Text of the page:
Mister Rogers' Neighborhood
With a firebrand ferocity matched only by a certain red sweater, one Brian Linder has launched SaveMisterRogers.com to fight PBS's plans to change the once-a-day airing the Mister Rogers has seen for decades into a format that would distribute a single episode per weekend to member stations.
"It's something I feel strongly about," Linder explained in an e-mail. "Not because of my own nostalgic feelings for the program, but because I feel it is still such a special nurturing voice in the lives of children."
The show, which began in 1962 on Canadian television as a 15-minute program called Misterogers, moved to PBS and was re-annointed with its three-word title in the late '60s. Fred Rogers, the cardigan-enswathed namesake and figurehead, gently taught viewers about the world in all its facets—emotional, physical, spiritual—and was not afraid to deal with difficult issues like divorce and death. Rogers also penned Neighborhood's iconic theme, "It's A Beautiful Day In The Neighborhood," which played in episode introductions from 1968 to the show's finale in 2001. Generations of fans mourned his passing two years later, at the age of 74.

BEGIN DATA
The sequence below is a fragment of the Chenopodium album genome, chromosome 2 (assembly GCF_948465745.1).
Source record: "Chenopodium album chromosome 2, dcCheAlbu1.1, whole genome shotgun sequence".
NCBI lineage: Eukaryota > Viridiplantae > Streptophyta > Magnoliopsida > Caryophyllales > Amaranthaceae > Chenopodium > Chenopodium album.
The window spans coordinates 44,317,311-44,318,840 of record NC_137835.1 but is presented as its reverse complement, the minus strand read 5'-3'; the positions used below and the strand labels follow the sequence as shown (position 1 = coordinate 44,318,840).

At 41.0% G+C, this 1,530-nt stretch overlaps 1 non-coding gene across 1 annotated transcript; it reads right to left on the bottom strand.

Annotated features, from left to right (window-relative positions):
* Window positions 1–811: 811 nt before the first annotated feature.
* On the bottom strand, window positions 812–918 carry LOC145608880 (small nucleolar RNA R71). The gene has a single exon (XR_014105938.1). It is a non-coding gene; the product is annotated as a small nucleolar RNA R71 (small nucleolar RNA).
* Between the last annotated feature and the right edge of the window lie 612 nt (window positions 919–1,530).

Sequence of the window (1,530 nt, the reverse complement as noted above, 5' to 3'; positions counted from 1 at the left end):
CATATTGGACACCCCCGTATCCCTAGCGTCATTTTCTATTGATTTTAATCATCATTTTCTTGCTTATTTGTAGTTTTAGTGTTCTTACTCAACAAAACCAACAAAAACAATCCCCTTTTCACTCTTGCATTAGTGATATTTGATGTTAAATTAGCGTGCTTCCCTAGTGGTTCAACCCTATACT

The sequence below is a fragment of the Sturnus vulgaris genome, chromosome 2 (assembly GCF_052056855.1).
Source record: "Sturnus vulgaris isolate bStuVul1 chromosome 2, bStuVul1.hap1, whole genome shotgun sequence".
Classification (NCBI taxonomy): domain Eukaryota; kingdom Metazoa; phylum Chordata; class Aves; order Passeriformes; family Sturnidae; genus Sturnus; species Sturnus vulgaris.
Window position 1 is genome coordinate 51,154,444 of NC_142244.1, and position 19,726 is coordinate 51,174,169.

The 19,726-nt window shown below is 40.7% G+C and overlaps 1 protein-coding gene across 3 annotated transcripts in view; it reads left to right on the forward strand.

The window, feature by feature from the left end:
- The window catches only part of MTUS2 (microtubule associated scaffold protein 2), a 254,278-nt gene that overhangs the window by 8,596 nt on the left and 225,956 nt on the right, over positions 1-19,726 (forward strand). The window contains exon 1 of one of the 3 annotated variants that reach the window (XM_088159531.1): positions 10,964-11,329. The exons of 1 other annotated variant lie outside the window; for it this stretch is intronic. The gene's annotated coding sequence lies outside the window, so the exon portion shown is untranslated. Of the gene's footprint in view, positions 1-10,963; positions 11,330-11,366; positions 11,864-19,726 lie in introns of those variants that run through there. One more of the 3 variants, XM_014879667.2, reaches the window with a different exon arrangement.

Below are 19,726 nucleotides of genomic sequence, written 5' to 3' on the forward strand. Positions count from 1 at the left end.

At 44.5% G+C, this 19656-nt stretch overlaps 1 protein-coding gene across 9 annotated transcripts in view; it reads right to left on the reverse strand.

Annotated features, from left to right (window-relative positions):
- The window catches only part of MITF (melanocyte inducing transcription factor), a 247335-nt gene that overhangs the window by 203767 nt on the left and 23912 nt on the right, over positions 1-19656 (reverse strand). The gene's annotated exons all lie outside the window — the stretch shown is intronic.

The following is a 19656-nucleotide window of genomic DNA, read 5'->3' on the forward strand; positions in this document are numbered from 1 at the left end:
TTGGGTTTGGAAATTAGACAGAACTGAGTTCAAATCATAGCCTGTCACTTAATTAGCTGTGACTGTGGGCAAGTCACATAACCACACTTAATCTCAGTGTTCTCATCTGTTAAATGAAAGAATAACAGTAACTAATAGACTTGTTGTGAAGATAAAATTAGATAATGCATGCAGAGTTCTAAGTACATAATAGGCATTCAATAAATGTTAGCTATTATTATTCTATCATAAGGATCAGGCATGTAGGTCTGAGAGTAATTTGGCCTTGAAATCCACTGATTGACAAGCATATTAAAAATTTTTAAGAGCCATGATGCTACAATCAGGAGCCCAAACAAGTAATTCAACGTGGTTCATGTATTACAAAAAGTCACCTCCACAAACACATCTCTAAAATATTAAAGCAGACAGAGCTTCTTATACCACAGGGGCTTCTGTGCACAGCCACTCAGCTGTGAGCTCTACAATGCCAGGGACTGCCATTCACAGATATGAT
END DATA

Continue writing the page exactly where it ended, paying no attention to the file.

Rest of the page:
Linder extols Neighborhood's centrality to childhood development. “I was a highly-sensitive child,” he writes at SaveMisterRogers.com. “It was Mister Rogers who taught me how to begin to deal with my feelings. I think he taught my parents a lot, too. I know I’m still learning from him.”
Mrs. Rogers (Fred's wife, Joanne) recently blessed Linder's efforts, which include imploring kindred spirits to contact PBS at its headquarters or local affiliates, but no word has come back about plans for a policy shift. For the moment, it seems, the swelling grassroots of Mr. Rogers's neighborhood will continue to call out for just a few more beautiful days.
Mister Rogers' Neighborhood on PBSKids.org
YouTube: Mr. Rogers Goodbye
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